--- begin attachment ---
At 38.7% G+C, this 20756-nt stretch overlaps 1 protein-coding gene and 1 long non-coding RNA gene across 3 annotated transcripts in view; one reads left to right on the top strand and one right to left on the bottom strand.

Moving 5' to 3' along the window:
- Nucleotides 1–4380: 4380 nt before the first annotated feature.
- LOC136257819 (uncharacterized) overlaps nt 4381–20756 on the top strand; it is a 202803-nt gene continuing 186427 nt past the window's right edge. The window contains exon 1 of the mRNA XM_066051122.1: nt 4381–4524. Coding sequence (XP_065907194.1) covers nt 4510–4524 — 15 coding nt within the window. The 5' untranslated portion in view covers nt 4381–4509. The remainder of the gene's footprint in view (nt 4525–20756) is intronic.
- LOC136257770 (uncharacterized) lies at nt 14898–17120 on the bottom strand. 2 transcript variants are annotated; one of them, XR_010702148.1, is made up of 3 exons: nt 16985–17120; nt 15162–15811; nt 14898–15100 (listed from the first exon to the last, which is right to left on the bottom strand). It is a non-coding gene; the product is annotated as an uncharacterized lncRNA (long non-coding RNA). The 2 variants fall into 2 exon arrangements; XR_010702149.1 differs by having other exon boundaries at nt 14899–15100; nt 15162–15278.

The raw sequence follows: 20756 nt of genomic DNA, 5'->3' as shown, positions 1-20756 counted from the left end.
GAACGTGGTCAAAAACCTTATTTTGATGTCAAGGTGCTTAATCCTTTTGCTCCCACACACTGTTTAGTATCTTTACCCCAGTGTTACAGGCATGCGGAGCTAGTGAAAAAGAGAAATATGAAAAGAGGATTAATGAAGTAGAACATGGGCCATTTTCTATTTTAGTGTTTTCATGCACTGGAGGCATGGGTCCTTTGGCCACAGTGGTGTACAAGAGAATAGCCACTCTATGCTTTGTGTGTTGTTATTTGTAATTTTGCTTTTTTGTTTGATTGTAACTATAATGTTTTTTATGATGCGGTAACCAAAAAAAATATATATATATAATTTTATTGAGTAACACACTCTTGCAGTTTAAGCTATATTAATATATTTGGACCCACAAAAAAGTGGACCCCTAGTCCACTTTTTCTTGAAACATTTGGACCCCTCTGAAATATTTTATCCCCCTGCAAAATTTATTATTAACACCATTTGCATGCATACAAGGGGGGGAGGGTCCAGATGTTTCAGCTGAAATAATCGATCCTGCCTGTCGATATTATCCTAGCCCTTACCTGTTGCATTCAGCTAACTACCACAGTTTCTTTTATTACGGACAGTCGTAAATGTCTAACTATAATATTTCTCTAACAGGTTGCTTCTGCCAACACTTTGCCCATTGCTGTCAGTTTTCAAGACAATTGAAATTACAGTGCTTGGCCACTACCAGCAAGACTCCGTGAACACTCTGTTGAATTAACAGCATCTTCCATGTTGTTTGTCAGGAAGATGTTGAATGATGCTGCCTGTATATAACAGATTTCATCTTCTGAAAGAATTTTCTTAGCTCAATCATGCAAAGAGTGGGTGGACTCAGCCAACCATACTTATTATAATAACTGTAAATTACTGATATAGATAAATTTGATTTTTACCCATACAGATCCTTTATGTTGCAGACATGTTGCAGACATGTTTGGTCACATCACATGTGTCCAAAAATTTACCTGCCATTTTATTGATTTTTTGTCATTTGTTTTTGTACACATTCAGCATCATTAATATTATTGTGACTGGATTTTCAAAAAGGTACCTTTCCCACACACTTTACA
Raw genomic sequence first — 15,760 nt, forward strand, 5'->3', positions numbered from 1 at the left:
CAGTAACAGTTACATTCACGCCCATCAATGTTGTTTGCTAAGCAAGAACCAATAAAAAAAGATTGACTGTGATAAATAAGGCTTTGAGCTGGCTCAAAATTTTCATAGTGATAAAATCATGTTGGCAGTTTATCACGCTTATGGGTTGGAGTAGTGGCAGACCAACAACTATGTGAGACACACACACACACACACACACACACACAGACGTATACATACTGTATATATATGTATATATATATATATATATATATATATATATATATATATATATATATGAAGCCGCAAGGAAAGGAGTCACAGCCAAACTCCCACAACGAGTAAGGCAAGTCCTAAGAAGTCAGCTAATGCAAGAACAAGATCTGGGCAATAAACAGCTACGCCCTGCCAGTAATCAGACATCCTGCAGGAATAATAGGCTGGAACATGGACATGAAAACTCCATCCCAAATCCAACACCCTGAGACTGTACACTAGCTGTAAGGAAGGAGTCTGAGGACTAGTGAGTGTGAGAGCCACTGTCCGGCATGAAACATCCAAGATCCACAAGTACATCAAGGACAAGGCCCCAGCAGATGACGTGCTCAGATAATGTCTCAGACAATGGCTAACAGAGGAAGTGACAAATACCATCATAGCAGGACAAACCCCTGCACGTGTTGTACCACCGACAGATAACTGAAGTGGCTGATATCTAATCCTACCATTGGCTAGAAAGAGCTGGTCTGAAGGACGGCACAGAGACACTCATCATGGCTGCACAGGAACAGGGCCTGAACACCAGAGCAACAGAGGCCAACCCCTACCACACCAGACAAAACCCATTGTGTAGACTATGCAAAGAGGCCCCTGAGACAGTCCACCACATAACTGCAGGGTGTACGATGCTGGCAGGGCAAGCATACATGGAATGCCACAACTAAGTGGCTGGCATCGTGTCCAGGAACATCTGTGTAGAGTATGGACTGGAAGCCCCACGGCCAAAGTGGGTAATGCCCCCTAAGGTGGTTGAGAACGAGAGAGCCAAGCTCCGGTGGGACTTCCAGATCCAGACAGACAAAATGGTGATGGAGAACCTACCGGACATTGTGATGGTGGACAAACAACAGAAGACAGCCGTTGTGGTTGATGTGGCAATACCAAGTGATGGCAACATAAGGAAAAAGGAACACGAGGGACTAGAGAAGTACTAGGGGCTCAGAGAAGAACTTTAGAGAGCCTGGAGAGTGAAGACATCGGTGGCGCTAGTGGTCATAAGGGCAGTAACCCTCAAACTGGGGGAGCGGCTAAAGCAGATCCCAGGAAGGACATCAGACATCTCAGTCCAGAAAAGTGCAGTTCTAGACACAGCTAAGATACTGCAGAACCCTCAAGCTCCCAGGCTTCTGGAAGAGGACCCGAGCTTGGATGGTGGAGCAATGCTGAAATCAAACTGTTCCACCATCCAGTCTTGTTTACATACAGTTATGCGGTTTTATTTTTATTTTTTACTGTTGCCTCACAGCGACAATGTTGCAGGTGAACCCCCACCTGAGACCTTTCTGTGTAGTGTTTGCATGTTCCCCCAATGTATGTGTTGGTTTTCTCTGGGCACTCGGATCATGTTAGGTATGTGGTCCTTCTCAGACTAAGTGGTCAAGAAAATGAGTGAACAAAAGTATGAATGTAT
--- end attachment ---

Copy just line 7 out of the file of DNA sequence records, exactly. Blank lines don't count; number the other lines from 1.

GAACGTGGTCAAAAACCTTATTTTGATGTCAAGGTGCTTAATCCTTTTGCTCCCACACACTGTTTAGTATCTTTACCCCAGTGTTACAGGCATGCGGAGCTAGTGAAAAAGAGAAATATGAAAAGAGGATTAATGAAGTAGAACATGGGCCATTTTCTATTTTAGTGTTTTCATGCACTGGAGGCATGGGTCCTTTGGCCACAGTGGTGTACAAGAGAATAGCCACTCTATGCTTTGTGTGTTGTTATTTGTAATTTTGCTTTTTTGTTTGATTGTAACTATAATGTTTTTTATGATGCGGTAACCAAAAAAAATATATATATATAATTTTATTGAGTAACACACTCTTGCAGTTTAAGCTATATTAATATATTTGGACCCACAAAAAAGTGGACCCCTAGTCCACTTTTTCTTGAAACATTTGGACCCCTCTGAAATATTTTATCCCCCTGCAAAATTTATTATTAACACCATTTGCATGCATACAAGGGGGGGAGGGTCCAGATGTTTCAGCTGAAATAATCGATCCTGCCTGTCGATATTATCCTAGCCCTTACCTGTTGCATTCAGCTAACTACCACAGTTTCTTTTATTACGGACAGTCGTAAATGTCTAACTATAATATTTCTCTAACAGGTTGCTTCTGCCAACACTTTGCCCATTGCTGTCAGTTTTCAAGACAATTGAAATTACAGTGCTTGGCCACTACCAGCAAGACTCCGTGAACACTCTGTTGAATTAACAGCATCTTCCATGTTGTTTGTCAGGAAGATGTTGAATGATGCTGCCTGTATATAACAGATTTCATCTTCTGAAAGAATTTTCTTAGCTCAATCATGCAAAGAGTGGGTGGACTCAGCCAACCATACTTATTATAATAACTGTAAATTACTGATATAGATAAATTTGATTTTTACCCATACAGATCCTTTATGTTGCAGACATGTTGCAGACATGTTTGGTCACATCACATGTGTCCAAAAATTTACCTGCCATTTTATTGATTTTTTGTCATTTGTTTTTGTACACATTCAGCATCATTAATATTATTGTGACTGGATTTTCAAAAAGGTACCTTTCCCACACACTTTACA